[Air-l] 4 new papers on opensource.mit.edu and we have reached the 100 paper mark!

Karim R. Lakhani lakhani at MIT.EDU
Sun Jul 13 18:14:24 PDT 2003

Hi All,

Just wanted to let you know that I have posted the following four papers 
on our website.  Thanks to the authors for their submissions.  We now 
have 100 papers related to open source and free software on our website 
from a variety of disciplines and perspectives.  Many, many thanks from 
Eric von Hippel and me to everyone who has submitted papers and made 
this site a success!  Please keep sending more of your work to us!



Paper 1

Iannacci, Federico

The Linux Managing Model
This study focuses on the distinguishing traits of the Linux managing 
model. It introduces the concept of process to capture the idea of 
impermanence, dissolvability and change. Far from being a predictable 
flow of programming, assembling and releasing activities, it is 
suggested that the Linux development process displays a stream of 
activities that keep feeding back into each other, thus creating a 
complex and unpredictable outcome. The paper further introduces the 
concept of contingent response patterns to investigate the interaction 
flows occurring on the Linux mailing lists and subsume patch postings, 
bug reports and the associated reviewing and debugging activities under 
its umbrella. The enactment-selection-retention (ESR) model is 
subsequently brought forward to conceptualize this process as enactment 
of programming skills subject to selection activities conducted by 
Torvalds who retains the selected features and feeds them back to the 
developers’ pool to undergo further enactment activities.

Paper 2
Lanzara, Giovan R & Michele Morner
The Knowledge Ecology of Open-Source Software Projects

In this paper we characterize the processes of knowledge making in 
open-source software projects as an ecology of agents, artifacts, rules, 
resources, activities, practices and interactions. In order to grasp its 
dynamic features we consider open-source software projects as 
interactive systems based on dense interactions between humans and 
technical artifacts within electronic media. Technology, rather than 
formal or informal organization, embodies most of the conditions for 
governance in open-source software projects, hence becoming a critical 
pathway to the understanding of collective task accomplishment, 
coordination and knowledge making processes. Based on an in-depth 
analysis of two open-source software projects, we examine three kinds of 
artifacts, respectively inscribing technical, organizational, and 
institutional knowledge. Our preliminary findings support the ecological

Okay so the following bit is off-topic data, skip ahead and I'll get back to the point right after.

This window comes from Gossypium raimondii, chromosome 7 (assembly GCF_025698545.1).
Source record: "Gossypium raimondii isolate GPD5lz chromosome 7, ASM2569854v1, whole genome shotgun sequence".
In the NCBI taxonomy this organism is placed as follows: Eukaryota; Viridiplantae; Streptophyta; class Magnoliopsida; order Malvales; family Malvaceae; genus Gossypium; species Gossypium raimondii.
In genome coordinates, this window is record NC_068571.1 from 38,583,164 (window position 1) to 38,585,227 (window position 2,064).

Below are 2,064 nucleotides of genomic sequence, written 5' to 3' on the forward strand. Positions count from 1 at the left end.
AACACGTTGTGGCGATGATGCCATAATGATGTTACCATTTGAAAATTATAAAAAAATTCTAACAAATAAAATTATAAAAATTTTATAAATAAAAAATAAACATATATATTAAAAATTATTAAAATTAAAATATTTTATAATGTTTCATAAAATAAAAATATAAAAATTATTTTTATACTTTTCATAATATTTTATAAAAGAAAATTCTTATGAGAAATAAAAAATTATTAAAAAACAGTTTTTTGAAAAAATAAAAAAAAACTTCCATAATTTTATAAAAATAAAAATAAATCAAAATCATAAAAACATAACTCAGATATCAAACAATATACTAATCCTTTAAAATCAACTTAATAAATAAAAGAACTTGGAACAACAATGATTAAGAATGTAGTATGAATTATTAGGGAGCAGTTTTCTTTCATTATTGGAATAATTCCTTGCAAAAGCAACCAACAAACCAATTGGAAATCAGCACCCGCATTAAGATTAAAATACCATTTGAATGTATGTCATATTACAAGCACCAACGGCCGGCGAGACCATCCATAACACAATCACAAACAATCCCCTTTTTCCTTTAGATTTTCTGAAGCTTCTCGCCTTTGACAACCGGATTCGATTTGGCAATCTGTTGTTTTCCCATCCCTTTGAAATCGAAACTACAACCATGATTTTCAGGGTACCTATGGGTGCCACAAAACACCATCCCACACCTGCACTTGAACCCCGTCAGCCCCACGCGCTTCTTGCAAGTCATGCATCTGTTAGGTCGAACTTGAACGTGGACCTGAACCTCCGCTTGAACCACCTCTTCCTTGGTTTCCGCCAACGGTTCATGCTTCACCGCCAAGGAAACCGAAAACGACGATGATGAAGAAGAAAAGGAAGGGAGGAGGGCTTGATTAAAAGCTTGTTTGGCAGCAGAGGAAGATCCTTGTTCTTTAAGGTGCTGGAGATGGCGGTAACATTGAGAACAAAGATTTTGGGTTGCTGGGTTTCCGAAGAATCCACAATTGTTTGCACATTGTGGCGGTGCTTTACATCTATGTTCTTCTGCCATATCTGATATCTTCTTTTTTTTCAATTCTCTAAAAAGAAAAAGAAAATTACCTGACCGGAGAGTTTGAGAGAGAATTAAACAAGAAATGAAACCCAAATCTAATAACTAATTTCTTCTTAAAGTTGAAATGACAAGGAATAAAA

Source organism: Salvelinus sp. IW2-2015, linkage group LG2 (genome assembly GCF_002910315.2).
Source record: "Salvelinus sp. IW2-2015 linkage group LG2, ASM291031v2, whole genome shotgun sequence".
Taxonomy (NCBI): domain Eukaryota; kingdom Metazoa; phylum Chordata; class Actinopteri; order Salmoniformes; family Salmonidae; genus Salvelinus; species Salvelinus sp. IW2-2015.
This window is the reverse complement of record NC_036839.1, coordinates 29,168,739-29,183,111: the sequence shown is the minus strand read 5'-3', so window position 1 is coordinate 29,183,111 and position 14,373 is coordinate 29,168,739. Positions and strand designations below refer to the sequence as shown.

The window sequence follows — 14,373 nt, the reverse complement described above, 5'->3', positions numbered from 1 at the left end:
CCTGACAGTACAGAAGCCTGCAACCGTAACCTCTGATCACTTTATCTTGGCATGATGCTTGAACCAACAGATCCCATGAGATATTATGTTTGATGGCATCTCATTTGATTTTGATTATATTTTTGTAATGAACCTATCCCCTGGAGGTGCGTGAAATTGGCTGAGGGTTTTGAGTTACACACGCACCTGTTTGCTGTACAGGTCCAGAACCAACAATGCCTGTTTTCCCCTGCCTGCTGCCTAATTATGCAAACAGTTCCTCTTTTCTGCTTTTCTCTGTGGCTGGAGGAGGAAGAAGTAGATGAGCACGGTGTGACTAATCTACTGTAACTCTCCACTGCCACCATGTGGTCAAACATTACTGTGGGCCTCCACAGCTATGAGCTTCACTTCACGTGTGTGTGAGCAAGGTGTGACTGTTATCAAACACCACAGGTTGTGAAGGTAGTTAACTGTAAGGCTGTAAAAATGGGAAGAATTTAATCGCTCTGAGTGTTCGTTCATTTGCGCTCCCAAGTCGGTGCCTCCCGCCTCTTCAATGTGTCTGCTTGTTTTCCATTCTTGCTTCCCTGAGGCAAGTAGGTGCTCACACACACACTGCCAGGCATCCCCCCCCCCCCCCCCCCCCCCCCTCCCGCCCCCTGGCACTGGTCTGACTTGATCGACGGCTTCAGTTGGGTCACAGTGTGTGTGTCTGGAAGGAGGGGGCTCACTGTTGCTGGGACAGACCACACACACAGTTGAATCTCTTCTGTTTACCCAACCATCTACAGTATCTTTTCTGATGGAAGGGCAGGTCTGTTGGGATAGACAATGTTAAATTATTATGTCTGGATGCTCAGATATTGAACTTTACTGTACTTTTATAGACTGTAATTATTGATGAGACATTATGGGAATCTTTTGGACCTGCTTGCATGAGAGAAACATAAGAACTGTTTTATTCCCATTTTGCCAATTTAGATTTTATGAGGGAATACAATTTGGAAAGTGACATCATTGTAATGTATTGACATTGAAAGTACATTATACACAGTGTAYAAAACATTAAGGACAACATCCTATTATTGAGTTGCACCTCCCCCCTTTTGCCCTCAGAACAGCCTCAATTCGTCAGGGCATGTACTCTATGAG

view, that the contradictory requirements of innovation and stability in 
project-based knowledge making are balanced by mechanisms of variation, 
selection, and stabilization.

Paper 3
Nichols, David M, Dana McKay & Michael Twidale

Participatory Usability: supporting proactive users

After software has been released the opportunities for users to 
influence development can often be limited. In this paper we review the 
research on post-deployment usability and make explicit its connections 
to open source software development. We describe issues involved in the 
design of end-user reporting tools with reference to the Safari web 
browser and a digital library prototype.

Paper 4
Nichols, David M & Michael Twidale

Usability and Open Source Software

Open source communities have successfully developed many pieces of 
software although most computer users only use proprietary applications. 
The usability of open source software is often regarded as one reason 
for this limited distribution. In this paper we review the existing 
evidence of the usability of open source software and discuss how the 
characteristics of open-source development influence usability. We 
describe how existing human-computer interaction techniques can be used 
to leverage distributed networked communities, of developers and users, 
to address issues of usability.

Karim R. Lakhani
MIT Sloan School of Management
The Boston Consulting Group, Strategy Practice Initiative
e-mail: karim.lakhani at sloan.mit.edu | lakhani.karim at bcg.com
voice:  617-851-1224
fax:    617-344-0403
http://opensource.mit.edu | http://freesoftware.mit.edu

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